Trudeau held what was described as impromptu call with Zelensky on Sunday, ahead of the Ukrainian leader's address, where they spoke about "ramping up pressure on Russia," according to a readout of the call provided by senior Canadian officials.

In his nightly address, Zelensky talked about the call.

"I spoke about this today with Prime Minister of Canada Justin Trudeau — how else we can strengthen defence support for Ukraine and how else we can increase the pressure of sanctions on Russia. I thanked Justin for the help already provided — one of the most tangible," he said.

Trudeau filled in Zelensky on the kind of discussions that went on at the Commonwealth Summit late last week, where Canada and Britain tried to convince reluctant members of the organization of mostly former British colonies to get more firmly behind Ukraine and to condemn Russia.

The Commonwealth's final communiqué did not contain a full-throated denunciation of Moscow's invasion, although it did "note" the United Nations resolution from March that took Russia to task. 

WATCH | G7 leaders announce fresh aid for Ukraine: 

G7 leaders pledge more support for Ukraine

3 months ago
Duration 2:04
Leaders announced fresh aid for Ukraine and tougher sanctions on Russia at the G7 Summit in Germany. NATO also announced it’s boosting its rapid reaction force in Europe in a sign of rising tensions.

G7 leaders are also set over the next day or so to formally announce an agreement to pursue a price cap on Russian oil, raise tariffs on Russian goods and impose new sanctions on hundreds of officials and entities supporting the four-month-long war.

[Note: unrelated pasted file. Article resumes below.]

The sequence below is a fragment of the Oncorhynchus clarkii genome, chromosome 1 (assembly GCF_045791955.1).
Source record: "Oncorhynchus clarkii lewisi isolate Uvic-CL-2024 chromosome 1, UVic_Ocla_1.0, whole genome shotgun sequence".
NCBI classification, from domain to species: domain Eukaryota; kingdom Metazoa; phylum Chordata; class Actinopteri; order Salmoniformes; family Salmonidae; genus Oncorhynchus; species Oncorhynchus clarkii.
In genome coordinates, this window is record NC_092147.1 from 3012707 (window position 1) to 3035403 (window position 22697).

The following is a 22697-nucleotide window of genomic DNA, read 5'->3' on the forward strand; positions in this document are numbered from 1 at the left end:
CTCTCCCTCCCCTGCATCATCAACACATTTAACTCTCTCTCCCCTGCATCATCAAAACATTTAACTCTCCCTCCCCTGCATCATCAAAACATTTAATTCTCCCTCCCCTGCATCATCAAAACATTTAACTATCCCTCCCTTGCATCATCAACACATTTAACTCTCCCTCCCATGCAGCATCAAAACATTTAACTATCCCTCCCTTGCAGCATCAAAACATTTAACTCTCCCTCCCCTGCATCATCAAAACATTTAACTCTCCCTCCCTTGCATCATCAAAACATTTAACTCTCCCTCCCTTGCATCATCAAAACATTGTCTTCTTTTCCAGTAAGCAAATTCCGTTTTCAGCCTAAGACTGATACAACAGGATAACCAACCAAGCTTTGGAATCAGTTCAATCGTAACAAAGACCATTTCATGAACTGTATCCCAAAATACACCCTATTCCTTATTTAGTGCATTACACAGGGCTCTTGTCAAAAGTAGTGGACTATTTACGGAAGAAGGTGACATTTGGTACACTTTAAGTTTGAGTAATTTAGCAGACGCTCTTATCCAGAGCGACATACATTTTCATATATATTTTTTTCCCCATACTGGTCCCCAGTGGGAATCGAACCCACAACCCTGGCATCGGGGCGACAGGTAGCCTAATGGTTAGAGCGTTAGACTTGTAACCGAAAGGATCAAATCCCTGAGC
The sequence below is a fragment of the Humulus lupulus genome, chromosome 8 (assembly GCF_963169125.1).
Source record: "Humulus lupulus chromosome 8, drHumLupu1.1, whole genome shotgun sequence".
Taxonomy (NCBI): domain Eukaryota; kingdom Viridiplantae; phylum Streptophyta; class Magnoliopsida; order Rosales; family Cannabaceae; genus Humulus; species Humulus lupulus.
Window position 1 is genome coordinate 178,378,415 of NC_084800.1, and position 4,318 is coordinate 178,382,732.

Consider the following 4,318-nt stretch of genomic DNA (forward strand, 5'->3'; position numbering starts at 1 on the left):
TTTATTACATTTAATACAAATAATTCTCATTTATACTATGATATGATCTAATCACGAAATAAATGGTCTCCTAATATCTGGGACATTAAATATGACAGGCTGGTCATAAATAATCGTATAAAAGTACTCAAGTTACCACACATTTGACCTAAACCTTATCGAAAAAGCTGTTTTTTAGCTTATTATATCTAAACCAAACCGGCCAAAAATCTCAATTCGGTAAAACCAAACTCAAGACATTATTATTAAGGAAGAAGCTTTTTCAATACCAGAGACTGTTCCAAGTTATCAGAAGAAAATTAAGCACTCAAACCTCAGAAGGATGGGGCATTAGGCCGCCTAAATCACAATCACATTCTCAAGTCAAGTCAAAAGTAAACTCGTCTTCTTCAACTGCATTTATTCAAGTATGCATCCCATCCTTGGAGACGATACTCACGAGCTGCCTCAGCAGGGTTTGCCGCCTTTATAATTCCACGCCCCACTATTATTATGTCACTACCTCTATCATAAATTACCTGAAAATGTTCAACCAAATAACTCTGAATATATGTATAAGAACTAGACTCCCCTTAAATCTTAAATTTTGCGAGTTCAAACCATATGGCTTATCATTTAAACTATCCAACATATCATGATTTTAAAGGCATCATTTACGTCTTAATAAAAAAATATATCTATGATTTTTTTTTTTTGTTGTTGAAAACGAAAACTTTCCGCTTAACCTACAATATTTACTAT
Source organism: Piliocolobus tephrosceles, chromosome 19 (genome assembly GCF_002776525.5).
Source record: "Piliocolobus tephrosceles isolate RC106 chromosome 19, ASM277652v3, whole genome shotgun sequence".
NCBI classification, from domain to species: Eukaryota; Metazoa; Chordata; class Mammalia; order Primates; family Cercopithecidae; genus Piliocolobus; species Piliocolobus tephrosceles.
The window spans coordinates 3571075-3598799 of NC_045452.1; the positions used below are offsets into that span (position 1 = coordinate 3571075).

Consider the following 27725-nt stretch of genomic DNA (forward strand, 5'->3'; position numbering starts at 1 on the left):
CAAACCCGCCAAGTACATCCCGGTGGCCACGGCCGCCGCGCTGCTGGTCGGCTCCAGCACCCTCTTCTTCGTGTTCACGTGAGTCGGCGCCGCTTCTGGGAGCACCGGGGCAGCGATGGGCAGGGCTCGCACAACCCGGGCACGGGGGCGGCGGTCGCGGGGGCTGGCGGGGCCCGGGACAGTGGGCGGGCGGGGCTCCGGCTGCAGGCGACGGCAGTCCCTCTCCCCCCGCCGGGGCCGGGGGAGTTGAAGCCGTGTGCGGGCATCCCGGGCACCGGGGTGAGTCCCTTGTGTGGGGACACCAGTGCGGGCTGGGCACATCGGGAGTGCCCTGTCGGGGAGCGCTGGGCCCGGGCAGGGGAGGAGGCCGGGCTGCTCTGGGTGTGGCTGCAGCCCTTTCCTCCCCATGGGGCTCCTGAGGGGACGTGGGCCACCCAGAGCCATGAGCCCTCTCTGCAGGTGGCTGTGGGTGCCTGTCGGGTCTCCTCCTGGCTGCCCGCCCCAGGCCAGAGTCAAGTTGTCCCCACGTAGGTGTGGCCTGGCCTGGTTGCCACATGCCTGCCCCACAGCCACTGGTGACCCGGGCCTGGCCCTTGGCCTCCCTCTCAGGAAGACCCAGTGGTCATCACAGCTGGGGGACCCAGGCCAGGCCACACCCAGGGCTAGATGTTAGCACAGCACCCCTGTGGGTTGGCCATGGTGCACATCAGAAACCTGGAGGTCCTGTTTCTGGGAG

G7 leaders announce global infrastructure project

The war in Ukraine has consumed a lot of political oxygen and time for the G7 leaders, who appeared at times to be struggling to put other initiatives in the spotlight.

The U.S. launched on Sunday what is known as the Partnership for Global Infrastructure, a multibillion-dollar program meant to help low-income countries build roads, bridges and airports to improve their economies. It's meant to be a rival  to China's so-called Belt and Road initiative. 

Beijing's colossal infrastructure investment is said by its supporters as having the possibility of ushering in a new era of trade and growth for economies in Asia and beyond. But skeptics believe that China is laying a debt trap for borrowing governments.

G7 leaders pose for a photo on Sunday. Left to right: Italian Prime Minister Mario Draghi; Canadian Prime Minister Justin Trudeau; French President Emmanuel Macron; German Chancellor Olaf Scholz; U.S. President Joe Biden; British Prime Minister Boris Johnson; and Japanese Prime Minister Fumio Kishida. (Paul Chiasson/The Canadian Press)

"Let communities around the world see themselves and see for themselves the concrete benefits of partnering with democracies," U.S. President Joe Biden said after announcing the plan.

"Because when democracies demonstrate what we can do, all that we have to offer, I have no doubt that we'll win the competition every time."

ABOUT THE AUTHOR

Murray Brewster

Senior reporter, defence and security

Murray Brewster is senior defence writer for CBC News, based in Ottawa. He has covered the Canadian military and foreign policy from Parliament Hill for over a decade. Among other assignments, he spent a total of 15 months on the ground covering the Afghan war for The Canadian Press. Prior to that, he covered defence issues and politics for CP in Nova Scotia for 11 years and was bureau chief for Standard Broadcast News in Ottawa.